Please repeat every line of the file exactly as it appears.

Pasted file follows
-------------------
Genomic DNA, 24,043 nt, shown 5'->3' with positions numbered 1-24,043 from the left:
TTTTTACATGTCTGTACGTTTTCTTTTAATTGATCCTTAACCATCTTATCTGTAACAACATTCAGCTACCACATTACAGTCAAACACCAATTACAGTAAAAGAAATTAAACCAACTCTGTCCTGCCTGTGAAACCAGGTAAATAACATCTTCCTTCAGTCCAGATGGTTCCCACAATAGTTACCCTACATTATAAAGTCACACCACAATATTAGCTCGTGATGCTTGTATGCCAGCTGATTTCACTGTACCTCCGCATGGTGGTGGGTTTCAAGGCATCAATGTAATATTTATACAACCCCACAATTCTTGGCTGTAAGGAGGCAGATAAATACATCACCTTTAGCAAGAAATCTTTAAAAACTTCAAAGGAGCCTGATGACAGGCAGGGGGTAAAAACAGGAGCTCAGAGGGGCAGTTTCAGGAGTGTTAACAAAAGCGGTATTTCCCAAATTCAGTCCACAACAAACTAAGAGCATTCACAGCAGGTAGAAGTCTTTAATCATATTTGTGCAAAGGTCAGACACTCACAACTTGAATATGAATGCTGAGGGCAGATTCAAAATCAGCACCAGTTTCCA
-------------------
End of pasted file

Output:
Genomic DNA, 24,043 nt, shown 5'->3' with positions numbered 1-24,043 from the left:
TTTTTACATGTCTGTACGTTTTCTTTTAATTGATCCTTAACCATCTTATCTGTAACAACATTCAGCTACCACATTACAGTCAAACACCAATTACAGTAAAAGAAATTAAACCAACTCTGTCCTGCCTGTGAAACCAGGTAAATAACATCTTCCTTCAGTCCAGATGGTTCCCACAATAGTTACCCTACATTATAAAGTCACACCACAATATTAGCTCGTGATGCTTGTATGCCAGCTGATTTCACTGTACCTCCGCATGGTGGTGGGTTTCAAGGCATCAATGTAATATTTATACAACCCCACAATTCTTGGCTGTAAGGAGGCAGATAAATACATCACCTTTAGCAAGAAATCTTTAAAAACTTCAAAGGAGCCTGATGACAGGCAGGGGGTAAAAACAGGAGCTCAGAGGGGCAGTTTCAGGAGTGTTAACAAAAGCGGTATTTCCCAAATTCAGTCCACAACAAACTAAGAGCATTCACAGCAGGTAGAAGTCTTTAATCATATTTGTGCAAAGGTCAGACACTCACAACTTGAATATGAATGCTGAGGGCAGATTCAAAATCAGCACCAGTTTCCA